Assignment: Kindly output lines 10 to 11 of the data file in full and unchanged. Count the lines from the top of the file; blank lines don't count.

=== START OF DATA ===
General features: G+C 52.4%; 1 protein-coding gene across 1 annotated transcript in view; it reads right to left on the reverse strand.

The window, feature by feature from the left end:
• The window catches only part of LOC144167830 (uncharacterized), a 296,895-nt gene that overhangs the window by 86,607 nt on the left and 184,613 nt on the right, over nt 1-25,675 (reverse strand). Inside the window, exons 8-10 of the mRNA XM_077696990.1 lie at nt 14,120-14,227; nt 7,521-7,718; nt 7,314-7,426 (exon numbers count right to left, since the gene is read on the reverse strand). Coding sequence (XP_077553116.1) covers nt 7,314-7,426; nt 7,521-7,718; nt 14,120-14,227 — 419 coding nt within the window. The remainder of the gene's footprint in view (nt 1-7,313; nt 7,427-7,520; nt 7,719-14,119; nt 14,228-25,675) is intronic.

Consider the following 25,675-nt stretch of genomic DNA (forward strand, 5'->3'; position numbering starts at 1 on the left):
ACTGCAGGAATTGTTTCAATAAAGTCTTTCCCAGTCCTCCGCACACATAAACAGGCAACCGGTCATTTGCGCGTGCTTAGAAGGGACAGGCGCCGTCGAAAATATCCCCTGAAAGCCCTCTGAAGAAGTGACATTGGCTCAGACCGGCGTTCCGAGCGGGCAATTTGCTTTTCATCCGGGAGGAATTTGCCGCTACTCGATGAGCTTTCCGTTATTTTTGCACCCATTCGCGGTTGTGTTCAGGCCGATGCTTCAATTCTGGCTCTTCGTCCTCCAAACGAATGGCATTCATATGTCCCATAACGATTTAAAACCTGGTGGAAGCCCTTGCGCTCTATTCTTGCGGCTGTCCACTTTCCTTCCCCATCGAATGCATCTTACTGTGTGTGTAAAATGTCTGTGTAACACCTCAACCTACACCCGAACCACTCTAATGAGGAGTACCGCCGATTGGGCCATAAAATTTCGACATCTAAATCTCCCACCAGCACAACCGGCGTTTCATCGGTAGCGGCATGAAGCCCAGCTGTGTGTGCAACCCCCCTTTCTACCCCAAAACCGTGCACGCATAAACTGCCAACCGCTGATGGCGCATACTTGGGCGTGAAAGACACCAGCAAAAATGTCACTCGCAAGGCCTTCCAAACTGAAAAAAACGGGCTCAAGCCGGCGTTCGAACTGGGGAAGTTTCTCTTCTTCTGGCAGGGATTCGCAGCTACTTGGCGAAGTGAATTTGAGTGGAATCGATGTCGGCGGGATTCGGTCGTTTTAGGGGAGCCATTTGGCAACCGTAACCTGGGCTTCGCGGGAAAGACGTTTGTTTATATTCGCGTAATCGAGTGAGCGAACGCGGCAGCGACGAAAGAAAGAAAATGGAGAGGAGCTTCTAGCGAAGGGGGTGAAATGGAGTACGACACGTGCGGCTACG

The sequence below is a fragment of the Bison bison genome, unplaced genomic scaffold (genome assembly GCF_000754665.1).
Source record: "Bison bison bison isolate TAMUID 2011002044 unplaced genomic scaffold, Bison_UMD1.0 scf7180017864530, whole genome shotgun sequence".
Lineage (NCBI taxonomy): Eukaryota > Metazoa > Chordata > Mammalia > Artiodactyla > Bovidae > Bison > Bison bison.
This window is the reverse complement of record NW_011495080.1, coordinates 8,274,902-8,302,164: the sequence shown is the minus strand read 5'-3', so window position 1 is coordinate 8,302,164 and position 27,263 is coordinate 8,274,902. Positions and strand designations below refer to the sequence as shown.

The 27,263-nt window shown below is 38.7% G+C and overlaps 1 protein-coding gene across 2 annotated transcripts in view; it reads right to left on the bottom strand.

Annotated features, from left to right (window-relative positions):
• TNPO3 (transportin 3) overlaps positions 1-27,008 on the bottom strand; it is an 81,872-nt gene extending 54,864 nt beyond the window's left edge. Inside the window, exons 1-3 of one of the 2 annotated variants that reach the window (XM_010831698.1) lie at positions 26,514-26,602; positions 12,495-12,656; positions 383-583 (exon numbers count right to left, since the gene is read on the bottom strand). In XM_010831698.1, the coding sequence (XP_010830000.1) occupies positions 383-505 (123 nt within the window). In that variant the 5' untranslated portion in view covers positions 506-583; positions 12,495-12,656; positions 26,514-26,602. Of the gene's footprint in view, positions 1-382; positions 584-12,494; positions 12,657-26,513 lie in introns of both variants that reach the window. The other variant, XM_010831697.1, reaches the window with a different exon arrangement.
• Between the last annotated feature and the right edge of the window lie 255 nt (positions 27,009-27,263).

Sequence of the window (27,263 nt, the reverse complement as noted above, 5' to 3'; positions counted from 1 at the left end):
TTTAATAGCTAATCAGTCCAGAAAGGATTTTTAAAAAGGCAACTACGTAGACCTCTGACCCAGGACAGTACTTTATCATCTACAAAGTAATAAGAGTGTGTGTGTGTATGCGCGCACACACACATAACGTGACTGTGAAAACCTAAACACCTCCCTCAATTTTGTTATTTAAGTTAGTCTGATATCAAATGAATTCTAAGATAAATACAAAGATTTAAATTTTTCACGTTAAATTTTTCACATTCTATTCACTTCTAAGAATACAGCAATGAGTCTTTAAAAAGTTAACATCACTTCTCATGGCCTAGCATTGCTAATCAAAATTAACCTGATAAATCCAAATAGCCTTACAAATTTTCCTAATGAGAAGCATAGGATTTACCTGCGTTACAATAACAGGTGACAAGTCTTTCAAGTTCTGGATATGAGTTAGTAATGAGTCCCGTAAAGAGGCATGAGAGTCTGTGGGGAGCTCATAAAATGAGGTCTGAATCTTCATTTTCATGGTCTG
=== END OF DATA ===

The 27,263-nt window shown below is 38.7% G+C and overlaps 1 protein-coding gene across 2 annotated transcripts in view; it reads right to left on the bottom strand.

Annotated features, from left to right (window-relative positions):